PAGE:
KARACHI: The Sindh government has presented two important bills- the Sindh Acid Control and Acid Crime Prevention Act and the Anti-Honour Killings Laws (Criminal Laws Amendment) Bill in the Sindh Assembly to counter honour killing and acid throwing incidents in the province. The bills have been moved by the women development department.
As per the law, honour killing will be considered murder and the station house officer (SHO) concerned will be required to register the case under Section 302 of the Pakistan Penal Code. “Murder under the pretext of honour killing also known as karo-kari is a non-compoundable offence, which cannot be compromised by the victim and the offender,” says the law, adding that capital punishment or life-imprisonment will be awarded to those found guilty of committing the offence.
Once the bill is passed, Sindh will become the first province to pass a ruling against honour killings.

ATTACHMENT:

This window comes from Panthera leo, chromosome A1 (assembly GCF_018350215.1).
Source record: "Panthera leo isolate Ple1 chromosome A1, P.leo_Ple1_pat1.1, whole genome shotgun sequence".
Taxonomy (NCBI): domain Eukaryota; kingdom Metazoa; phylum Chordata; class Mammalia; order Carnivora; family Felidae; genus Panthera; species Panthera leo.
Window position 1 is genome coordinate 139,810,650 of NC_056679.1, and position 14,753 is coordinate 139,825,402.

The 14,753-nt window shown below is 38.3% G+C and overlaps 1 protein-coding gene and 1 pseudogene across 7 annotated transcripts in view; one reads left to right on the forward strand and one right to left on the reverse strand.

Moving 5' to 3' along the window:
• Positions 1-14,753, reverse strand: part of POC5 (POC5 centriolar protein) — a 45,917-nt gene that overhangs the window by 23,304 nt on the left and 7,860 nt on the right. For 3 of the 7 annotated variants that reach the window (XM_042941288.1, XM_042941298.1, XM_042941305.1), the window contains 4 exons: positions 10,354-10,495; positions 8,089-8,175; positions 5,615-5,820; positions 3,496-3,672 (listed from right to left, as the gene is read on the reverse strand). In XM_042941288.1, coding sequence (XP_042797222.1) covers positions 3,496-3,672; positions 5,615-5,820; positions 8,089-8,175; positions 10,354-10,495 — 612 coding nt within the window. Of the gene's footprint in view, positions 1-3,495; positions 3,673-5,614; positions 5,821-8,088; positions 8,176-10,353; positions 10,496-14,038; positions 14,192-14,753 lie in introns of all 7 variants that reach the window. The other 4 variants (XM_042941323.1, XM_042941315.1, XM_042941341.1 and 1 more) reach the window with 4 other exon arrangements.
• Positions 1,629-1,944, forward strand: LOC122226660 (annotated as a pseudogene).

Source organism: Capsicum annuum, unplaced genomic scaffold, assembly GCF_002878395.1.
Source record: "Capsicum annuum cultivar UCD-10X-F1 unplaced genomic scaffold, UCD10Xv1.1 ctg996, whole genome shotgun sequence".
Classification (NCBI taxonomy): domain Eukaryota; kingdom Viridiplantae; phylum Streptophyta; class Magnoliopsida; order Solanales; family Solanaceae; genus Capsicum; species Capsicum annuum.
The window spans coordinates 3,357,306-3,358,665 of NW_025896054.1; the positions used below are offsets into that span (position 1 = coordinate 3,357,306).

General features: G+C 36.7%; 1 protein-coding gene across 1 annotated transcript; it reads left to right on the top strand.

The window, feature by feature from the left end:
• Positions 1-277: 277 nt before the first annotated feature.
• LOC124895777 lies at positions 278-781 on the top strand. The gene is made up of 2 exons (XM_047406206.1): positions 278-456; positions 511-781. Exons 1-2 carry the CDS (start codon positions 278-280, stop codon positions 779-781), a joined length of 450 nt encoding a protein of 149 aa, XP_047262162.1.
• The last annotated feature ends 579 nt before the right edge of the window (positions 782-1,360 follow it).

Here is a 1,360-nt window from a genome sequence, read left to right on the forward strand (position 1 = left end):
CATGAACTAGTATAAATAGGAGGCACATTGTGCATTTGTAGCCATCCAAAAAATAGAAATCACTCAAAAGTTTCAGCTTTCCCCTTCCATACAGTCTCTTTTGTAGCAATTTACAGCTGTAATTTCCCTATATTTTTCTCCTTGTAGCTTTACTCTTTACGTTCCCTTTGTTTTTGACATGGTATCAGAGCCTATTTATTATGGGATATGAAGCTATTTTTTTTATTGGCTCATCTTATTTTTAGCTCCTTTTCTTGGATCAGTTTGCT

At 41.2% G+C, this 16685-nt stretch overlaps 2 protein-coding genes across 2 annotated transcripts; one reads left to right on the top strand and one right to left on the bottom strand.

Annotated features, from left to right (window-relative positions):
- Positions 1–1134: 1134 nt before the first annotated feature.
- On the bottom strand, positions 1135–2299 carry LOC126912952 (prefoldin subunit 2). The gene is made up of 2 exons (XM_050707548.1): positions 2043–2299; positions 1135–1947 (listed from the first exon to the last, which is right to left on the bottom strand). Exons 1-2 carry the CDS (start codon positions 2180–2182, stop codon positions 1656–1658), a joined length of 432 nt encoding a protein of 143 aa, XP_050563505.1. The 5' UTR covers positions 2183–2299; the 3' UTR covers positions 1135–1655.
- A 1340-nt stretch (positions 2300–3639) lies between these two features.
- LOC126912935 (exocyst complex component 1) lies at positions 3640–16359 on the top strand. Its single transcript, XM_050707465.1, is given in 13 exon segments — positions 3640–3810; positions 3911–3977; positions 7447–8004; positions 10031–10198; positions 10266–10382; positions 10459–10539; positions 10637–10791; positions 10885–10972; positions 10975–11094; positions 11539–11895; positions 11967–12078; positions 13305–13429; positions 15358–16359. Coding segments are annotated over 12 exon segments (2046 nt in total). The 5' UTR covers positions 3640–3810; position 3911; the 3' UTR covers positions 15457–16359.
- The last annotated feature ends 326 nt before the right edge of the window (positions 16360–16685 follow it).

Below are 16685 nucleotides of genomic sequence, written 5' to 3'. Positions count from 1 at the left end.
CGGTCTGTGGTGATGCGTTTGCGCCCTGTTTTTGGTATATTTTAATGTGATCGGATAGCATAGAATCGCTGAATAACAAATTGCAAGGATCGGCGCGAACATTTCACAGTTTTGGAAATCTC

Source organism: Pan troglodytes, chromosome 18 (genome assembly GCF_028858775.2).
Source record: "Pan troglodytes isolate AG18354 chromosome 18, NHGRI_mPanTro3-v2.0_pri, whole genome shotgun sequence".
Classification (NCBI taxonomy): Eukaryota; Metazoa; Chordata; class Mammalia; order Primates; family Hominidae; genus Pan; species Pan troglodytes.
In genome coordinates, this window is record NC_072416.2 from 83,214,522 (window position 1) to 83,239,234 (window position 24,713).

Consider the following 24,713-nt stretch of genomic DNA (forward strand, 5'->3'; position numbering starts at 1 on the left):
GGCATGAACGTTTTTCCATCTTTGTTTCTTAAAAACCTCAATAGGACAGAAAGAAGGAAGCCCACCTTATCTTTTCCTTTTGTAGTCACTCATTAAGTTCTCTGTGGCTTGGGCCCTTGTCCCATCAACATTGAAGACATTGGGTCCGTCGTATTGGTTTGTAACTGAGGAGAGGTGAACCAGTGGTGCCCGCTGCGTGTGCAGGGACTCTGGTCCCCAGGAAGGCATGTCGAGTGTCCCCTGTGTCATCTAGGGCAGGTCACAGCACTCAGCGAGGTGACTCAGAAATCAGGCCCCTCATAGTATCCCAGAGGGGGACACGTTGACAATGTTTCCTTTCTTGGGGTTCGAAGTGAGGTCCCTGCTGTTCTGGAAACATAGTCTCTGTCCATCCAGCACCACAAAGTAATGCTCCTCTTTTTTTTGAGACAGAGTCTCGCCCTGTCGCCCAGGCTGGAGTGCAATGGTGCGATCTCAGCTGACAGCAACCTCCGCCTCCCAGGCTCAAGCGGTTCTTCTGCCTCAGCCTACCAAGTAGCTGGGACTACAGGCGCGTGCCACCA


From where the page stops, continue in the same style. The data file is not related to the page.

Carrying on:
Moreover, the Sindh Acid Control and Acid Crime Prevention has also been drafted by the Ministry of Women Development, is under consideration in the law department. The bill highlights that if any person is attacked with acid, monetary relief will be given to the victim to meet their medical and rehabilitation expenses, especially in cases where the medical board recommends treatment at private or foreign medical institutions.
“If any acid victim passes away, the court may, on an application on behalf of the victim’s legal heirs, direct the government to provide an appropriate compensation to the victim’s legal heirs at par with diyat,” reads the law. It also calls for establishing an acid victim compensation fund which shall be maintained by the government through the women development department. The law further elaborates that health centres run by the government will provide quick and free medical treatment and in case of unavailability of such medical facilities, the case shall be referred to private medical facilities. In addition, the medical facilities must report cases of acid attacks to police authorities on a priority basis so that a case is lodged and investigated promptly.
The law deems acid throwing cases to be non-bailable offences and the person proven of being involved in the act shall be imprisoned for no less than five years.